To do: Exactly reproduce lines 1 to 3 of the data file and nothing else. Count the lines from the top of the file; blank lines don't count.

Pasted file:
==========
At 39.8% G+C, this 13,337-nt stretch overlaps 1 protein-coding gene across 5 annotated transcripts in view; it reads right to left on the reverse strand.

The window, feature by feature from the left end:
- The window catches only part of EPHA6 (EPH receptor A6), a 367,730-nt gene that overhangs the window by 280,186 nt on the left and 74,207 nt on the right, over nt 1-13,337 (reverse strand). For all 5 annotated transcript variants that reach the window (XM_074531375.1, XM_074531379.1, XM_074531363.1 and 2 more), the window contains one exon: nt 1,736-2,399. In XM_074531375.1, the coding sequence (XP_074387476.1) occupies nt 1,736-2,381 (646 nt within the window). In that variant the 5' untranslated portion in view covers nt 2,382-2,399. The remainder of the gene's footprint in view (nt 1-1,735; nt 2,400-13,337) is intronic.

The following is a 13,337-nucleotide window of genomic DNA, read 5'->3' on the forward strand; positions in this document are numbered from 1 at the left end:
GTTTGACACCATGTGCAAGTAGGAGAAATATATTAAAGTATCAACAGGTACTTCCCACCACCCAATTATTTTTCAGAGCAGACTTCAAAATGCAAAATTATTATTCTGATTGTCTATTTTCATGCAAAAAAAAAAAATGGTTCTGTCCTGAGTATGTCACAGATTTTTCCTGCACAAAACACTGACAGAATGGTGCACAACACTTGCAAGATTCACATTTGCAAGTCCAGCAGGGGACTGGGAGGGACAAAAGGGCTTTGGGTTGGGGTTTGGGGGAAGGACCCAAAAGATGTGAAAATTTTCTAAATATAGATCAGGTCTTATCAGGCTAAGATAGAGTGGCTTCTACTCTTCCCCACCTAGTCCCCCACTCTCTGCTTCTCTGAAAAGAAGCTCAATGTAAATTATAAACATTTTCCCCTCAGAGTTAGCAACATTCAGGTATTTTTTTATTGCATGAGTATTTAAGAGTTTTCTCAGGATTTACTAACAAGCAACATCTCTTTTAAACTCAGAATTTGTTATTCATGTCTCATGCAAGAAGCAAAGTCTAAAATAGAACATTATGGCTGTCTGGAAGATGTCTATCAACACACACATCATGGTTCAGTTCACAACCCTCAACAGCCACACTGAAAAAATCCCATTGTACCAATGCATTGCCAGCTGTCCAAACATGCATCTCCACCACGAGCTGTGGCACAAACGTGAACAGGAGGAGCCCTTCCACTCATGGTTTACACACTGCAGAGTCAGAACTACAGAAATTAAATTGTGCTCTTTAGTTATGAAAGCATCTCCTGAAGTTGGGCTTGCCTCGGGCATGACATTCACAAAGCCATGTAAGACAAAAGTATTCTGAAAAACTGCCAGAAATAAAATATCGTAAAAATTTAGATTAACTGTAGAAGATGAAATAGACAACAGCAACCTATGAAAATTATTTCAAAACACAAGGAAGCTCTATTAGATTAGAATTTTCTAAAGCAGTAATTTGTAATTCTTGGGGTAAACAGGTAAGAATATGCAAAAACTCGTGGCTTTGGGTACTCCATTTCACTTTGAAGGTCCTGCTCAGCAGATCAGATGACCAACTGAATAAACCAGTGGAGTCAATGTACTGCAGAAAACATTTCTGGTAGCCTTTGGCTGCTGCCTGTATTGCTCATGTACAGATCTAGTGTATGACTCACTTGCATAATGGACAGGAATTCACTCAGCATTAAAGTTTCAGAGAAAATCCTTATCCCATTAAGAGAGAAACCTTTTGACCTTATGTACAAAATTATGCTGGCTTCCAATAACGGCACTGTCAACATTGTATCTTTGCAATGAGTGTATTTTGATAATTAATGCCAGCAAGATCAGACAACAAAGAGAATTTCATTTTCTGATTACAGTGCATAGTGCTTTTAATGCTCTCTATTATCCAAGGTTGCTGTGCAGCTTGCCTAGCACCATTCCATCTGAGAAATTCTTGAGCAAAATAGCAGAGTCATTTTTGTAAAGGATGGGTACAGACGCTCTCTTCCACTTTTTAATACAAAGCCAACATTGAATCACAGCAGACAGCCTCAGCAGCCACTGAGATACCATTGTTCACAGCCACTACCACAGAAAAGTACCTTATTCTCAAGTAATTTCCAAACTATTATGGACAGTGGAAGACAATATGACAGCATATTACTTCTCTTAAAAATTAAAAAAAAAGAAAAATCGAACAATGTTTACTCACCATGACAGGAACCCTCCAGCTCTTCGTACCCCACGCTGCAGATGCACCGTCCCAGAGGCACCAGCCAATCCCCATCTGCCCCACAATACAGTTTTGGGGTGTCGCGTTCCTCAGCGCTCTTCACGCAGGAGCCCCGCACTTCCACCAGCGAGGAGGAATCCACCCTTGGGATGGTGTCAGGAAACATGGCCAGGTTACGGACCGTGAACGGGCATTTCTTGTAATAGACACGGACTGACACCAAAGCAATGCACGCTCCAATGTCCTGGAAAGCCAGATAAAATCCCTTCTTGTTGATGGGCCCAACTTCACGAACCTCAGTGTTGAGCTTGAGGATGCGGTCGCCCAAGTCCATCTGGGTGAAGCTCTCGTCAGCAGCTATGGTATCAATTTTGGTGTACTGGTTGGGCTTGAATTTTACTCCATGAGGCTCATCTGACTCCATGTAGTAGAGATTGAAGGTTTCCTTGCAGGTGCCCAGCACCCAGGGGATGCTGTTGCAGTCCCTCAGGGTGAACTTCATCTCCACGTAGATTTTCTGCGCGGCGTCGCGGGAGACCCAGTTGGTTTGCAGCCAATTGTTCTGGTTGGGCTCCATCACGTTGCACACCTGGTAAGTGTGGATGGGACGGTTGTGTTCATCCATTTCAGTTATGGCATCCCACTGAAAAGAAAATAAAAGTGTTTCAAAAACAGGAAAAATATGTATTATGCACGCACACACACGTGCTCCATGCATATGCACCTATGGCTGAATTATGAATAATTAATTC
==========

At 39.8% G+C, this 13,337-nt stretch overlaps 1 protein-coding gene across 5 annotated transcripts in view; it reads right to left on the reverse strand.

The window, feature by feature from the left end:
- The window catches only part of EPHA6 (EPH receptor A6), a 367,730-nt gene that overhangs the window by 280,186 nt on the left and 74,207 nt on the right, over nt 1-13,337 (reverse strand). For all 5 annotated transcript variants that reach the window (XM_074531375.1, XM_074531379.1, XM_074531363.1 and 2 more), the window contains one exon: nt 1,736-2,399. In XM_074531375.1, the coding sequence (XP_074387476.1) occupies nt 1,736-2,381 (646 nt within the window). In that variant the 5' untranslated portion in view covers nt 2,382-2,399. The remainder of the gene's footprint in view (nt 1-1,735; nt 2,400-13,337) is intronic.